The Vatican sent a letter to bishops around the world Monday offering guidance on dealing with reports of clerical sexual abuse.
But the suggestions in the letter from the Congregation for the Doctrine of the Faith are vague and nonbinding and fall far short of recommending the tough U.S.-style norms that bar a credibly accused priest from ministry while his case is investigated.
Brian Haubert grabs some pamphlets and marches toward the flea market in Palmyra, N.J. Armed with a poster that trumpets Judgment Day on May 21, 2011, he braces for rejection. Announcing God's wrath is not always a popular message.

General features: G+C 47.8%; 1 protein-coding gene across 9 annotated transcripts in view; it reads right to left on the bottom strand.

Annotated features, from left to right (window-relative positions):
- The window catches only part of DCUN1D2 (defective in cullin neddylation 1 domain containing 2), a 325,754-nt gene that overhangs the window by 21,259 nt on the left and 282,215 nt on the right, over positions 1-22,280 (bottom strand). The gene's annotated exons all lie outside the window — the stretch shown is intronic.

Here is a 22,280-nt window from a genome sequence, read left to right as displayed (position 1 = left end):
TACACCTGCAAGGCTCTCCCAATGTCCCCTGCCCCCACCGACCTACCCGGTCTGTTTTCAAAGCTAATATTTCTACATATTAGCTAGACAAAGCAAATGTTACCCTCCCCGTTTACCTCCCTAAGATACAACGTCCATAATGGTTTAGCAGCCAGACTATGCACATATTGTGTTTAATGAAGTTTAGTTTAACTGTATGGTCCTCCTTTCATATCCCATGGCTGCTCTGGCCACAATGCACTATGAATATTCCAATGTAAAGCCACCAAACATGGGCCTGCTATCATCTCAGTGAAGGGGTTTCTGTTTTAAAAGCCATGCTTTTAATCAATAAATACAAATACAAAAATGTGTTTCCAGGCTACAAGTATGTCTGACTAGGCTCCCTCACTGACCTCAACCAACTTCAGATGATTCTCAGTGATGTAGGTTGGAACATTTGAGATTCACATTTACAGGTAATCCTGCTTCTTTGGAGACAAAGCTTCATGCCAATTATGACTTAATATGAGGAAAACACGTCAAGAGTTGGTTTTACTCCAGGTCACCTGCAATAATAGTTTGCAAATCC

"I've been called a heretic," says Haubert, a 33-year-old actuary. "I've been told I read the wrong Bible. And then there's the occasional person who seems to be genuinely interested," he says.
The chants began even before Pope John Paul II had been put to his final rest, as his coffin was carried through St. Peter's Square: "Santo Subito! Santo Subito!"
A month later, Pope Benedict XVI — his successor and close friend — launched the process that would do just that. On Sunday, John Paul II will be beatified in Rome, bringing him one step away from sainthood.